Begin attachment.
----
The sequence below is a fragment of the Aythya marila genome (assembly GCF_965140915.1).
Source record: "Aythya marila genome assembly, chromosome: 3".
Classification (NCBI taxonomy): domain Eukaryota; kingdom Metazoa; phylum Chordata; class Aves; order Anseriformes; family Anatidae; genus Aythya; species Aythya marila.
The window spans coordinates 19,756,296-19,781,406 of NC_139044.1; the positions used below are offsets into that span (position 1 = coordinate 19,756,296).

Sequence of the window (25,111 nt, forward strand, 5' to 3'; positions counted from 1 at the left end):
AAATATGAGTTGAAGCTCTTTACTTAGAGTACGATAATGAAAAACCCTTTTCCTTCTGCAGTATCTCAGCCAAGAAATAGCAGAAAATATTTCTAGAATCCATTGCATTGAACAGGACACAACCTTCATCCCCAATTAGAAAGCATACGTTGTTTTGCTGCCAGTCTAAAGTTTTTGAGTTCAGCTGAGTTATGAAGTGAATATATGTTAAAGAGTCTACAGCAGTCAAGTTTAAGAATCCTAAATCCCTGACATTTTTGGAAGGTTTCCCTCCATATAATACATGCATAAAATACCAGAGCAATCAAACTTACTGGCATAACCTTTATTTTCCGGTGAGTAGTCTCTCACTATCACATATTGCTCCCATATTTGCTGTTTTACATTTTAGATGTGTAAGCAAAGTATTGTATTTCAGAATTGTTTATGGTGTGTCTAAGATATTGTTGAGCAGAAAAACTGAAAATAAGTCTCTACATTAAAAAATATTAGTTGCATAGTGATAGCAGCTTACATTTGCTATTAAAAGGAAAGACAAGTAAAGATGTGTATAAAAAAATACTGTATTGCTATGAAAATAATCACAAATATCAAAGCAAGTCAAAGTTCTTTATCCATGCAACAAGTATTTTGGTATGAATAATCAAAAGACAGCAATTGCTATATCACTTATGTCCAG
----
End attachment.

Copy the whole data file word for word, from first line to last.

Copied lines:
The sequence below is a fragment of the Aythya marila genome (assembly GCF_965140915.1).
Source record: "Aythya marila genome assembly, chromosome: 3".
Classification (NCBI taxonomy): domain Eukaryota; kingdom Metazoa; phylum Chordata; class Aves; order Anseriformes; family Anatidae; genus Aythya; species Aythya marila.
The window spans coordinates 19,756,296-19,781,406 of NC_139044.1; the positions used below are offsets into that span (position 1 = coordinate 19,756,296).

Sequence of the window (25,111 nt, forward strand, 5' to 3'; positions counted from 1 at the left end):
AAATATGAGTTGAAGCTCTTTACTTAGAGTACGATAATGAAAAACCCTTTTCCTTCTGCAGTATCTCAGCCAAGAAATAGCAGAAAATATTTCTAGAATCCATTGCATTGAACAGGACACAACCTTCATCCCCAATTAGAAAGCATACGTTGTTTTGCTGCCAGTCTAAAGTTTTTGAGTTCAGCTGAGTTATGAAGTGAATATATGTTAAAGAGTCTACAGCAGTCAAGTTTAAGAATCCTAAATCCCTGACATTTTTGGAAGGTTTCCCTCCATATAATACATGCATAAAATACCAGAGCAATCAAACTTACTGGCATAACCTTTATTTTCCGGTGAGTAGTCTCTCACTATCACATATTGCTCCCATATTTGCTGTTTTACATTTTAGATGTGTAAGCAAAGTATTGTATTTCAGAATTGTTTATGGTGTGTCTAAGATATTGTTGAGCAGAAAAACTGAAAATAAGTCTCTACATTAAAAAATATTAGTTGCATAGTGATAGCAGCTTACATTTGCTATTAAAAGGAAAGACAAGTAAAGATGTGTATAAAAAAATACTGTATTGCTATGAAAATAATCACAAATATCAAAGCAAGTCAAAGTTCTTTATCCATGCAACAAGTATTTTGGTATGAATAATCAAAAGACAGCAATTGCTATATCACTTATGTCCAG